Sticking to the plan was the key to success, I needed a OA of 93kmh as my stops were short and I had no trouble I managed an OA of 97kmh and gained time arriving at Nambucca Heads 2 hrs ahead of my projected arrival time.


  7. Thanks Peter,

    I will add the Caltex into my data base for future reference


  8. No there is not much time available and stops can creep out if your not disciplined, The temperature was hot peaking at 42c and if your not careful the heat can suck the strength out of you so I was drinking a lot of water to stay hydrated and wearing an evaporation cooling vest to reduce my core temperature.

    I had two unplanned stops, one for a toilet break as I was near bursting and the other was for added clothing as I was cold from the temperature dropping in the early hours of the morning.

    Regarding Concentration,

    Understanding fatigue, its effects and how to manage it, ensuring that you are in the right frame of mind will help you maintain that high level of focus needed to maintain concentration, How this is accomplished varies from person to person, in my case I changed my diet to mostly protein and cut back on coffee well before the start, Hydration is very important, and a good sleep routine leading up to the ride is important too, if you start tied you are setting yourself up for failure.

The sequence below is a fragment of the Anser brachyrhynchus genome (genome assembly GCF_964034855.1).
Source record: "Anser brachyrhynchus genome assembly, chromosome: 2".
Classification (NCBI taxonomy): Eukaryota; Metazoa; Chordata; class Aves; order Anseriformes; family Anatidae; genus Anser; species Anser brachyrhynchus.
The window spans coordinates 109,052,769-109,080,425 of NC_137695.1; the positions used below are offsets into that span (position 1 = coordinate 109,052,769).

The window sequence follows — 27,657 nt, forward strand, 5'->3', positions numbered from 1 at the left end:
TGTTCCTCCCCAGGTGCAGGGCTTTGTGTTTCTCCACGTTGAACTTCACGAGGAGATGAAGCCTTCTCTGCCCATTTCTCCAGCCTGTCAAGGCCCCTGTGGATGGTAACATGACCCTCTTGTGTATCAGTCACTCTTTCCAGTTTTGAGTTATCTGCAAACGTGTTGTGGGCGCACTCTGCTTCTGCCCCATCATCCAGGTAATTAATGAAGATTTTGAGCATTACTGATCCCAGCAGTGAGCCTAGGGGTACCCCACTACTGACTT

9. Iam enjoying reading your ride reports and would love to do some long distance rides on my VN900.
    Just wondering if you use and aux. fuel tank,Or if only the standard tank.What is your normal fuel range?
    Regards Jason
  10. Thanks Jason,

    I don't have a fuel cell fitted to my GTR, I have considered it but have not felt that I must have one as yet.

    If there is a section on a ride where I am close to my range I do carry a 4 litre container of fuel in my gear just in case, A strong head wind can decease your range a lot and running out 20k short is a long walk.